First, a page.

Interview by Chan Cochran, for Welcome Intel Task Force

Tom Charles’ father got there first!

Nelson Charles, father of Tom who is retired Ohio Director of Public Safety and a Buckeye Lake resident, bought a house in a new retirement community in Chandler, Ariz., in 1978.  He wanted to be in a 365-day-a-year golfing community and to not have to worry about hurricanes like Florida retirees.

At the time, Chandler, which is located off I-10 20 minutes from Phoenix Sky Harbor Airport, was a small town at the end of the road with endless acreage to develop, and the Gila River Indian reservation for a neighbor.

Nobody knew it at the time, but the 1978 investment by Nelson Charles gave the Charles family a front row seat for the explosive growth that resulted in part from the decision by Intel Corporation to locate a major computer chip manufacturing facility in Chandler. The plant now employs 12,000 in high-paying jobs, and is Chandler’s largest employer.

When Tom Charles eventually bought the house from his father in 1996, the Intel plant was up and running, and Chandler was well on its way to  260,000 residents it has today.

“We really did have a front row seat,” Charles said.  “The plant is about a half mile from our house, and we drive by it all the time in our golf cart, which is street-legal in Chandler.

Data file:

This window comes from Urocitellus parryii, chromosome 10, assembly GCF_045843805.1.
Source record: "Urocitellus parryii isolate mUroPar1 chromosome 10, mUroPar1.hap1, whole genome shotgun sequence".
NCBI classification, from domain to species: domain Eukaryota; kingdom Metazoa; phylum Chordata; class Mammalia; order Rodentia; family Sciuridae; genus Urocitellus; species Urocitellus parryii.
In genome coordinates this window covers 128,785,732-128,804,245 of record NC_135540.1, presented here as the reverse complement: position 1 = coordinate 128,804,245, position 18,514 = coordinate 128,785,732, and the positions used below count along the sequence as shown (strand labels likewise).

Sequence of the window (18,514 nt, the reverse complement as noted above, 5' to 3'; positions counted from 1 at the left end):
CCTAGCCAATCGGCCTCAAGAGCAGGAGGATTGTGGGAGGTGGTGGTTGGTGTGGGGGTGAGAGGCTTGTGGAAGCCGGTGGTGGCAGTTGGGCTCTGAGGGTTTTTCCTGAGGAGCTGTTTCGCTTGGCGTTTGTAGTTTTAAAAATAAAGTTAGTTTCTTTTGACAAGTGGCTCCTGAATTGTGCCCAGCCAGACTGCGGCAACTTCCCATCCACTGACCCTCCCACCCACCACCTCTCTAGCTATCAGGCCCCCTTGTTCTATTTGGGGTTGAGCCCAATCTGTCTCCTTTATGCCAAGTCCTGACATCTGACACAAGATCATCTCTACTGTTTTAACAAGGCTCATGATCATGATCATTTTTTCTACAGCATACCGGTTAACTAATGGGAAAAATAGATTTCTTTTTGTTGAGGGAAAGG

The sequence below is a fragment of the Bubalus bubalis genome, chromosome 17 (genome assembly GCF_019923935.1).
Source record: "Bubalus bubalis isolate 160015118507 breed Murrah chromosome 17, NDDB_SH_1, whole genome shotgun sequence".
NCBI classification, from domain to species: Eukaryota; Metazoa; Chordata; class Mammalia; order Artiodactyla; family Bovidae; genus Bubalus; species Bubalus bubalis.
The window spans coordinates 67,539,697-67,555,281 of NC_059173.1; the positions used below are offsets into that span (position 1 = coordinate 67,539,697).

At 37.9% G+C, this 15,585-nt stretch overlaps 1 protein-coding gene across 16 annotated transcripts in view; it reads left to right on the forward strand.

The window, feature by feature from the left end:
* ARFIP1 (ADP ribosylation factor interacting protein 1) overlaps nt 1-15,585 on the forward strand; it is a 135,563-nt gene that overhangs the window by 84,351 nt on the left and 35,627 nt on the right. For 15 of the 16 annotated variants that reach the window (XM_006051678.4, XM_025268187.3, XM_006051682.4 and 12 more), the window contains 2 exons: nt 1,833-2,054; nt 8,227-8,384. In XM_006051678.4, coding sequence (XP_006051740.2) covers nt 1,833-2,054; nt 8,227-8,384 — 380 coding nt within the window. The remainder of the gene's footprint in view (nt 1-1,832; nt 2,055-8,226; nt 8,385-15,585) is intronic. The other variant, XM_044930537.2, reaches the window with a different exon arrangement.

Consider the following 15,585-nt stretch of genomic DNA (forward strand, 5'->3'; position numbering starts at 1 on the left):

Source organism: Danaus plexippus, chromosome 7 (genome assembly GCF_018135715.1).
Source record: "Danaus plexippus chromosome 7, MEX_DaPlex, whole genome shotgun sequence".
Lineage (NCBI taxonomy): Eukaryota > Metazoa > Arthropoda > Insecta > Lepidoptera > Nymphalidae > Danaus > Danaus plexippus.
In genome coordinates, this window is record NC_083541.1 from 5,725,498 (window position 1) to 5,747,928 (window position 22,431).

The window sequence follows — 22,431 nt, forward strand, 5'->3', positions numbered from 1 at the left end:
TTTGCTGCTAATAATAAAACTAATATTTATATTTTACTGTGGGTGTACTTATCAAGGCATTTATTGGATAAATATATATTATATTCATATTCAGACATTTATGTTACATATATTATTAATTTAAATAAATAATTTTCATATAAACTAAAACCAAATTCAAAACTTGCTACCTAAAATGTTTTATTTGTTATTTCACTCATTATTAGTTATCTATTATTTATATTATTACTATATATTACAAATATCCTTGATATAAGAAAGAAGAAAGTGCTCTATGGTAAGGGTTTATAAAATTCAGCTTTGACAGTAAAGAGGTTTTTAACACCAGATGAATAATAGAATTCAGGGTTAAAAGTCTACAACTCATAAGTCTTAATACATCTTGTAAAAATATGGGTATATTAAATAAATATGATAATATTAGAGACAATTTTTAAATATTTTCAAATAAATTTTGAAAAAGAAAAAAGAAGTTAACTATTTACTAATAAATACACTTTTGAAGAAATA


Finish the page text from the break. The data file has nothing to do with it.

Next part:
“I took the picture with this article just a couple of months ago, and as you can see I could count 11 construction cranes reaching into the sky. They are part of Intel’s major expansion of the plant, a companion project to the huge plant construction project here in Licking County.”

Charles said that there were many questions when Intel first built the Chandler plant that are the same ones now being raised in Licking County. What would happen to traffic? Would there be pollution from the plant? Where would all those people live? What would it mean for property values?

“I can laugh at all of these questions now because as things have turned out, it’s been all pluses and no minuses for Chandler,” Charles added. He said part of the reason is Intel’s extraordinary sensitivity to local communities where it has facilities.  For example, the Chandler plant was Intel’s first plant built to strict environmental sustainability standards. “There’s no smoke, no noise, no dirt,“ Charles added.

Charles indicated that human factors are a major strength of Intel. “I can honestly tell you that I’ve never heard a bad word about Intel in Chandler,” Charles said. “Intel has brought a lot of prosperity to Chandler, and the growth has meant high-quality apartment and home construction, and commercial construction like restaurants and stores to match. Schools and public services are considered excellent.

“Here’s the bottom line: If someone had told me years ago that my retirement home would be in the shadow of one of the world’s largest industrial facilities, I’d have said, ‘No way!’ Now I’m living that scenario, and I don’t know how it could be better.”